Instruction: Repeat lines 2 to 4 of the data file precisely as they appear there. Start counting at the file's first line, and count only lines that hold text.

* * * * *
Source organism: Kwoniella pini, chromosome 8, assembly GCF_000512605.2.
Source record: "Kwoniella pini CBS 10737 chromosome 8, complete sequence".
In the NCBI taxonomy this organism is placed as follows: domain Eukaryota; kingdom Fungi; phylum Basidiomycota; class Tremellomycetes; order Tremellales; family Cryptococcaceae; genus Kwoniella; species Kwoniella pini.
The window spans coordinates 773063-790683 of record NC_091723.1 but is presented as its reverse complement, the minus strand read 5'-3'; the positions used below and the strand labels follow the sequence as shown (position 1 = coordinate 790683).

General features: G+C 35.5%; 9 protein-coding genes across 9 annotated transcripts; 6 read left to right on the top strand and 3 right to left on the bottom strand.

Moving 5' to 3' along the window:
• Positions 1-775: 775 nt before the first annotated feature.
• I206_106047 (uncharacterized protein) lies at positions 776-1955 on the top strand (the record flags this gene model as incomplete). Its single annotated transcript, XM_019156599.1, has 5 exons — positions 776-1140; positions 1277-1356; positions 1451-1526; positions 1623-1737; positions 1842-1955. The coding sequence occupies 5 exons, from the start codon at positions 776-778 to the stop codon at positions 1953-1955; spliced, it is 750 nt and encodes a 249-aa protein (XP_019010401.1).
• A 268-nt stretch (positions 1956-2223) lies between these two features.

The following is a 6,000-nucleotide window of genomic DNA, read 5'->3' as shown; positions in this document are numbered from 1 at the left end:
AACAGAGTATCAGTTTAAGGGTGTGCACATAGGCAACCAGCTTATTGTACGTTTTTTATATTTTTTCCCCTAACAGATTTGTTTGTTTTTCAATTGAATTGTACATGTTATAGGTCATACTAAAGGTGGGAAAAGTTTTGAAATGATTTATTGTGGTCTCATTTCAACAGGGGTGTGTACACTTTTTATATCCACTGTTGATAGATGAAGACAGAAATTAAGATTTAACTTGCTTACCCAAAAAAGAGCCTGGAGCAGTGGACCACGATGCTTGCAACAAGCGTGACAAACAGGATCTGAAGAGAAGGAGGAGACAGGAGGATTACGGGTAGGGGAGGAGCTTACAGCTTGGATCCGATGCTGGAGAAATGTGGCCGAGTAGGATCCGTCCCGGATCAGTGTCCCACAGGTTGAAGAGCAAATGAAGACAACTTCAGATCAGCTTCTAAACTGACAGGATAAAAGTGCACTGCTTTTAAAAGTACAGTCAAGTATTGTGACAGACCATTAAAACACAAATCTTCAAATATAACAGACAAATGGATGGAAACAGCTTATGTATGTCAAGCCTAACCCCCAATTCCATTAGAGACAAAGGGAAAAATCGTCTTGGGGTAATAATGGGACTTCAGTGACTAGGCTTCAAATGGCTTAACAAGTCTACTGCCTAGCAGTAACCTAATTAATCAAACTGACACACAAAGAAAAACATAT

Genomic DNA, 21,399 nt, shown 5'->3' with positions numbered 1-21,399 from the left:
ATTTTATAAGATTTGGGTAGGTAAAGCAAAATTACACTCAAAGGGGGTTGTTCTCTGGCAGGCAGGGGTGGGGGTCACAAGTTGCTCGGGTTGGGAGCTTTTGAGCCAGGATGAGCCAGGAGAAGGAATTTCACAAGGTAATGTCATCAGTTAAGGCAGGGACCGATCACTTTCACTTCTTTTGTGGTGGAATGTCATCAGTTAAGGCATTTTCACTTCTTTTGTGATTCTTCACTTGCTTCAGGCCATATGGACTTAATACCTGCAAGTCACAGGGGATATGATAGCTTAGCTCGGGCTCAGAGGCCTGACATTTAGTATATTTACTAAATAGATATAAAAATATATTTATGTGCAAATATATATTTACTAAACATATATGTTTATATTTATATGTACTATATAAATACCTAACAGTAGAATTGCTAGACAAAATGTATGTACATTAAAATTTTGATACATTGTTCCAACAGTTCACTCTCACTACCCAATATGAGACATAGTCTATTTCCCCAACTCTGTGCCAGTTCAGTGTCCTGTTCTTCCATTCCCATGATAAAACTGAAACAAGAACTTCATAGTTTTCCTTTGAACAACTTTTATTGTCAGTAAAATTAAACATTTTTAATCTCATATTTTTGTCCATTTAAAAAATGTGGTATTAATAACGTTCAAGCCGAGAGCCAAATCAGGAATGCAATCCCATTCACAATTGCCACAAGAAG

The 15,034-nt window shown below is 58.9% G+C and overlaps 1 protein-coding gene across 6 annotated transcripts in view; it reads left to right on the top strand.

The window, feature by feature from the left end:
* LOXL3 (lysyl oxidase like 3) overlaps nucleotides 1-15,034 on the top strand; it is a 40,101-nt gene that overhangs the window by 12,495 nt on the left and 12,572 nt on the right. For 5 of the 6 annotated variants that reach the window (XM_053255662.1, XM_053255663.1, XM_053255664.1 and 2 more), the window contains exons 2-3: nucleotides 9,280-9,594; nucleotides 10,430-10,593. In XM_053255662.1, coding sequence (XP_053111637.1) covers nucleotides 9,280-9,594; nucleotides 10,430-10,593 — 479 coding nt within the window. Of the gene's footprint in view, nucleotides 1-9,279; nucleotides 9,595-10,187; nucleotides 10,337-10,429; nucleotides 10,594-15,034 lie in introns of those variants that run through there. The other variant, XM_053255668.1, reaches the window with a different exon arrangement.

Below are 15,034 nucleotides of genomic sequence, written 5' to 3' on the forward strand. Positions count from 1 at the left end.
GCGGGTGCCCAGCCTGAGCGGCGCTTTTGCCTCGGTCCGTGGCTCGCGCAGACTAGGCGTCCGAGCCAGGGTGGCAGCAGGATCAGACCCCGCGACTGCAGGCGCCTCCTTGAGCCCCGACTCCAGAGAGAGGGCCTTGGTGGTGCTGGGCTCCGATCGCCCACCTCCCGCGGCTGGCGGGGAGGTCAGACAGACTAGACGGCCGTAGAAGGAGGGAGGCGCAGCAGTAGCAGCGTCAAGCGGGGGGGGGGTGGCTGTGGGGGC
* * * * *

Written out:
Source record: "Kwoniella pini CBS 10737 chromosome 8, complete sequence".
In the NCBI taxonomy this organism is placed as follows: domain Eukaryota; kingdom Fungi; phylum Basidiomycota; class Tremellomycetes; order Tremellales; family Cryptococcaceae; genus Kwoniella; species Kwoniella pini.
The window spans coordinates 773063-790683 of record NC_091723.1 but is presented as its reverse complement, the minus strand read 5'-3'; the positions used below and the strand labels follow the sequence as shown (position 1 = coordinate 790683).